Amplifiers

DeArmond Tube Amps:

In 1959/1960, seven amplifiers using vacuum tubes (thermionic valves) were introduced under the DeArmond name.  Four of these were branded as CF Martin as follows:

DeArmond Model R5                  – CF martin Model M110

DeArmond Model R5T               – CF Martin Model M110T

DeArmond Model R15                – CF Martin Model M112

DeArmond Model 15T                – CF Martin Model M112T

DeArmond Model 25T               – No CF Martin equivalent

DeArmond Studio Amp             – No CF Martin equivalent.

DeArmond’s own manufacturing records refer to the CF Martin amps and a brief examination of the products clearly shows this to be the case.

CF Martin separately commissioned a series of transistorised amps from Allen Organ, a company in Lehigh Valley, Pennsylvania.

A schematic diagram and instructions were supplied with every DeArmond and CF Martin amp.  An interesting feature of some tube amps sold under both DeArmond and CF Martin brands was the inclusion of a number of electronic components in one or more maroon-coloured resin encapsulations.  These items were called ‘Erie Packs’ by the employees and were most likely included to prevent copying of the circuits by rivals.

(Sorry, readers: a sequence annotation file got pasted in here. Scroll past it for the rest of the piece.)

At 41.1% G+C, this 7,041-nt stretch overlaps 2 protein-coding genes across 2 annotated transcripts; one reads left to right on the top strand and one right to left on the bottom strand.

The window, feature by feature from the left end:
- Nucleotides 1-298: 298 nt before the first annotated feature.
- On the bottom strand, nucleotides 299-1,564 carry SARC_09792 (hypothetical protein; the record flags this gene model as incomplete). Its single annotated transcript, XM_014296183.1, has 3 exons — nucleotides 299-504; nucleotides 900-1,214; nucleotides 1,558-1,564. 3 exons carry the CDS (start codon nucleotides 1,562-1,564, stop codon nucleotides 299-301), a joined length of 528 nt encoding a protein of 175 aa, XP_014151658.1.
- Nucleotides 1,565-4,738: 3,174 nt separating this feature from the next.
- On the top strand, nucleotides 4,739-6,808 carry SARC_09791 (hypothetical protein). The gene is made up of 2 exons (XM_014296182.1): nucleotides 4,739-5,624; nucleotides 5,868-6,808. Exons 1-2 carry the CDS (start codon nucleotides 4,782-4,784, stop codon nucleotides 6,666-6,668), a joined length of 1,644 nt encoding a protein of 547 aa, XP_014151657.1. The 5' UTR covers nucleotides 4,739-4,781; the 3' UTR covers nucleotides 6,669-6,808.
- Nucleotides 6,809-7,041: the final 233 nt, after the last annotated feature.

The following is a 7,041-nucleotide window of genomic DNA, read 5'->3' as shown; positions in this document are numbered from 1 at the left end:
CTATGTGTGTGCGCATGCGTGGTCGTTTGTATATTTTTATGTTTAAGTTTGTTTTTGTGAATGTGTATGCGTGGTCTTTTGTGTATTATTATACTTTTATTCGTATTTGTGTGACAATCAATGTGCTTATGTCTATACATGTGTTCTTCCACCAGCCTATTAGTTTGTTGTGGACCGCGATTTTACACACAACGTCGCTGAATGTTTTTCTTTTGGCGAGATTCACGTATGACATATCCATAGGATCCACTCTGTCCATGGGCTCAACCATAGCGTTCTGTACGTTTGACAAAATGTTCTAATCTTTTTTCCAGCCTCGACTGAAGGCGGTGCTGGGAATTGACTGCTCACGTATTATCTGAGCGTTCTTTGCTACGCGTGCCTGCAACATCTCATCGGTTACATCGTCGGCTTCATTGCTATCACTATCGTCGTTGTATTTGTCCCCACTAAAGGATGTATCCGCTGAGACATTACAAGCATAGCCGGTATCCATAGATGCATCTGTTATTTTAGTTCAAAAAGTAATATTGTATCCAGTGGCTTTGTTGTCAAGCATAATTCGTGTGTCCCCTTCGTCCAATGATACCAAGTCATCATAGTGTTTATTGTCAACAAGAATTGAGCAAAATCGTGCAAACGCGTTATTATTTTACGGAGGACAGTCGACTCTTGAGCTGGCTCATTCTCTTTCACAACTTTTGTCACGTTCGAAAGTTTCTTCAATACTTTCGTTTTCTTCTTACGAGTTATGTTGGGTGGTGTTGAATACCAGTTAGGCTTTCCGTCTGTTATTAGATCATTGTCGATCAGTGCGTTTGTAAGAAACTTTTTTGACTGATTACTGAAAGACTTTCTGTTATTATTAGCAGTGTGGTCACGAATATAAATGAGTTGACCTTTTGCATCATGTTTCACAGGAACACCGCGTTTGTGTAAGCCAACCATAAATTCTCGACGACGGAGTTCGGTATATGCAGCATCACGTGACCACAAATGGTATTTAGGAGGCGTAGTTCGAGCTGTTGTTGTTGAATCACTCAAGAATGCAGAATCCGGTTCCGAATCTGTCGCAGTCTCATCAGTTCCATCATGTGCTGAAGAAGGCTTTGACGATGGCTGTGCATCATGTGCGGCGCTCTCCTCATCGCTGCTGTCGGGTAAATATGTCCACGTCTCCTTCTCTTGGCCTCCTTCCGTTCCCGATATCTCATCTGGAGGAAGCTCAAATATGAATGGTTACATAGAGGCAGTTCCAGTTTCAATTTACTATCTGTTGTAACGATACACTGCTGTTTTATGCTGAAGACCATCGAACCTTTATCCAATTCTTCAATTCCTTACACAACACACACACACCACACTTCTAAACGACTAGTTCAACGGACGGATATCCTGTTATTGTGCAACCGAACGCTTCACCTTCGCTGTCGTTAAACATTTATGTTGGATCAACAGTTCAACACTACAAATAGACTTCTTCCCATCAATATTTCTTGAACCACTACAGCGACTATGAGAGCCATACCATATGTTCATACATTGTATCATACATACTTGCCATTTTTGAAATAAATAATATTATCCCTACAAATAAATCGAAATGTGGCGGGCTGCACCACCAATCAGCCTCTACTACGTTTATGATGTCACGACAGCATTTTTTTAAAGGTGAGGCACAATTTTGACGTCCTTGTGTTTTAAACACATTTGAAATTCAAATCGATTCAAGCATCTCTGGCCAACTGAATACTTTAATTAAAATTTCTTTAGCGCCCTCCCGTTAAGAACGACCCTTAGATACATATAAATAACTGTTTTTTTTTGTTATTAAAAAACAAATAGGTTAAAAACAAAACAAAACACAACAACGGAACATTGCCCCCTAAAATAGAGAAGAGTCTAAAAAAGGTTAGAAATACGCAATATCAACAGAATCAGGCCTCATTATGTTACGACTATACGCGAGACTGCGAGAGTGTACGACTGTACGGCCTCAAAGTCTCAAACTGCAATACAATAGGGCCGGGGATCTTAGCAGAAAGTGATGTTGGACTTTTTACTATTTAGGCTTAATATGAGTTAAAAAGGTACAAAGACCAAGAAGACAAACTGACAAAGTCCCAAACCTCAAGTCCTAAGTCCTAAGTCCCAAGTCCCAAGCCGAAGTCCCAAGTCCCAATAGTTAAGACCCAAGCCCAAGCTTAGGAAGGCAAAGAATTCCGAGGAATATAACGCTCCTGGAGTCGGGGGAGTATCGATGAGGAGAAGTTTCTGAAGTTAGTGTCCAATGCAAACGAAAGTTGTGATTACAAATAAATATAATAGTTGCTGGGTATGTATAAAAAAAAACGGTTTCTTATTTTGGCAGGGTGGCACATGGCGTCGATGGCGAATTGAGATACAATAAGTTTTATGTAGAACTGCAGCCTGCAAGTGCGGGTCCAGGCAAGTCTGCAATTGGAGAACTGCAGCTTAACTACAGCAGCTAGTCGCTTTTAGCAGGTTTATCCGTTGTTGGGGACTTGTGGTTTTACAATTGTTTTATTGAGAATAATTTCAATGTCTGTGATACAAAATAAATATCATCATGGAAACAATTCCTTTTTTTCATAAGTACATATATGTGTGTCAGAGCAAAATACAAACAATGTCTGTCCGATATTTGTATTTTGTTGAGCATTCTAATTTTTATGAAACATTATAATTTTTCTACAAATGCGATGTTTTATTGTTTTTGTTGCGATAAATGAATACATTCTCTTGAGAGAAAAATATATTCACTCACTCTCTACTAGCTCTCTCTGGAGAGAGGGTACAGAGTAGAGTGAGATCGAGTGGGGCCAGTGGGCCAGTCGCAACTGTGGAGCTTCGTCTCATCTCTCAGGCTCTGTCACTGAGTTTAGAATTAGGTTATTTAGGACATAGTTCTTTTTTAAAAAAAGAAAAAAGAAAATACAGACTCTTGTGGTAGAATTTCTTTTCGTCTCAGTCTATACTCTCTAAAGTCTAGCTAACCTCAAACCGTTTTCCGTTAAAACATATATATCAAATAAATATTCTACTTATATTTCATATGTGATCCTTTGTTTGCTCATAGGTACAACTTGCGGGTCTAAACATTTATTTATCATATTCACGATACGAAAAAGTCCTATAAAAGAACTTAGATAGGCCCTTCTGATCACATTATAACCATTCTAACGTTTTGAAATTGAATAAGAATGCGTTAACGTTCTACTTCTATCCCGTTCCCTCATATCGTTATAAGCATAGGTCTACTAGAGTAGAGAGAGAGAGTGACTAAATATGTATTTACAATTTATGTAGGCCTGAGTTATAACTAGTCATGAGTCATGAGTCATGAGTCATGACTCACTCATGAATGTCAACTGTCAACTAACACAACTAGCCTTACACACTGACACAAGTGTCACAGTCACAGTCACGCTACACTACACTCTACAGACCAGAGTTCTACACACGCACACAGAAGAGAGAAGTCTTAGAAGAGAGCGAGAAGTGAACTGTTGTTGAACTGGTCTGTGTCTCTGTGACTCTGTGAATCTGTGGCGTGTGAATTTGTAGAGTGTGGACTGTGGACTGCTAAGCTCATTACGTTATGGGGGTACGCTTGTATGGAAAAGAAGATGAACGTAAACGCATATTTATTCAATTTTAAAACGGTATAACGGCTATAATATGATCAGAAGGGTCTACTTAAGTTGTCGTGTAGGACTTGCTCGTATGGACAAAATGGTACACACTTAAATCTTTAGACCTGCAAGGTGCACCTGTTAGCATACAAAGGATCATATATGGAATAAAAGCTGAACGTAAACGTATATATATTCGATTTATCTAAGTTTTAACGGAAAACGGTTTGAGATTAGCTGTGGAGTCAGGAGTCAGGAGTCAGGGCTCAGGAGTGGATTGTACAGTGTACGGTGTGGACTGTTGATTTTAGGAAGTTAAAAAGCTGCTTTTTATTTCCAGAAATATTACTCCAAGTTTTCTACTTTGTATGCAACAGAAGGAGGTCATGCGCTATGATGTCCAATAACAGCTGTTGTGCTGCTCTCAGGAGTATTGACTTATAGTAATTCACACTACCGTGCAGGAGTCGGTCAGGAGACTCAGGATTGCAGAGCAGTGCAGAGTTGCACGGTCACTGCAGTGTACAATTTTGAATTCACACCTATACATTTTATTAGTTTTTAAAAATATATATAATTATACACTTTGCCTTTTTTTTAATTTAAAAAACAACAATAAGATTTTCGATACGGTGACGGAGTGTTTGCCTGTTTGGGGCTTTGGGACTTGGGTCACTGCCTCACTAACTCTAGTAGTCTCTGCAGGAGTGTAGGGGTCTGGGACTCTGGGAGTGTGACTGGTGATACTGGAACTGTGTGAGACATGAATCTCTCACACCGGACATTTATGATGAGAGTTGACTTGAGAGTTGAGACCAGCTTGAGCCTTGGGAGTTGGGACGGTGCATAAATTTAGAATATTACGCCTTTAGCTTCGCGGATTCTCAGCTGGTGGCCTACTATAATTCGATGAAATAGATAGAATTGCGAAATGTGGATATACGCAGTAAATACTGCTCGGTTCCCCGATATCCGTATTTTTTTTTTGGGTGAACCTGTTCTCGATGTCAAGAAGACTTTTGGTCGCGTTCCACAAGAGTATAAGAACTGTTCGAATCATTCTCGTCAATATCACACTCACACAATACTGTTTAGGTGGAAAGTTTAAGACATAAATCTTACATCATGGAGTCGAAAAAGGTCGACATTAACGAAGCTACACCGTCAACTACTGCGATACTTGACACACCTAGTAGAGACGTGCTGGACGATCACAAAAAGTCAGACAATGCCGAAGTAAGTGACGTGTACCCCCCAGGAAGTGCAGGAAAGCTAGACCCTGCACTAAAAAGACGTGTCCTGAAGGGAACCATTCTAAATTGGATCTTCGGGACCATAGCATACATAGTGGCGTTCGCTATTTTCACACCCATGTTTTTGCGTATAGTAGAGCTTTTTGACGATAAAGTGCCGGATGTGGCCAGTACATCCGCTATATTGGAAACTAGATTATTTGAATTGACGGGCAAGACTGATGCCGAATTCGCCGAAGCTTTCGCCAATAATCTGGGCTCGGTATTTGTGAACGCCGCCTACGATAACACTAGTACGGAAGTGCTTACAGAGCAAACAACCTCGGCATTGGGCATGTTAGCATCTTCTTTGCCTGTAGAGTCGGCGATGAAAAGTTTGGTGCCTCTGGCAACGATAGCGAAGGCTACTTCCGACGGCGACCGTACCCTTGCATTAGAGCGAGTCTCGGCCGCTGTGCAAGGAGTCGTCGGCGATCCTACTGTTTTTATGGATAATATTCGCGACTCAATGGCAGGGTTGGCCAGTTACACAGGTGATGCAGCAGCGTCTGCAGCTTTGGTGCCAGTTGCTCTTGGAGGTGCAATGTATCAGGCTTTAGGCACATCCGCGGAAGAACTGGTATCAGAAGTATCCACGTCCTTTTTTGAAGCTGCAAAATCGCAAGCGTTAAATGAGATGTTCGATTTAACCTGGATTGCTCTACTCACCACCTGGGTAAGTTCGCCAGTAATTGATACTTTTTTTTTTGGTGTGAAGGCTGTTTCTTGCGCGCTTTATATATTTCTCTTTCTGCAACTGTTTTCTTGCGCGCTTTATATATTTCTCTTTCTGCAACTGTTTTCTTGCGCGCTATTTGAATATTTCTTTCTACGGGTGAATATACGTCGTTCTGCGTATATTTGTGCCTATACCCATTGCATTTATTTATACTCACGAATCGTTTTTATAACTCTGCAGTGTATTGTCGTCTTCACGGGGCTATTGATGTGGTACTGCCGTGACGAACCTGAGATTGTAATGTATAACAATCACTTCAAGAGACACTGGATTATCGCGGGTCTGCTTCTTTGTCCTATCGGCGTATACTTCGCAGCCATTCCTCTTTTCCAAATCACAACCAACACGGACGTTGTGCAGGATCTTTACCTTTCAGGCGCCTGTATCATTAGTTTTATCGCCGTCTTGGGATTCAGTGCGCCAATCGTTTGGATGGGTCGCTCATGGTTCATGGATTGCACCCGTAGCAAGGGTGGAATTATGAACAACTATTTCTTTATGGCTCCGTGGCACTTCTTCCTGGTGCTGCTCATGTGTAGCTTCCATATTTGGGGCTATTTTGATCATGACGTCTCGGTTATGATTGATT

An Erie Pack can be seen in the schematic diagram below, marked EP-9097, with ten numbered connections exiting from it.  The item itself can be seen in the lower centre of the amp chassis in the rear view of the amp.

Three such resin encapsulations can be seen in this photo of an R15-T amp.

CF Martin Tube Amps:

These were as standard DeArmond models with cosmetic differences only, including a different baffle material, black fabric covering, a chrome control panel and black knobs:

DeArmond Solid-state Amps:

In the 1970s, whan Steve Tosh managed the company, it began producing a range of solid-state amplifiers and speaker cabinets for guitars, basses and PA: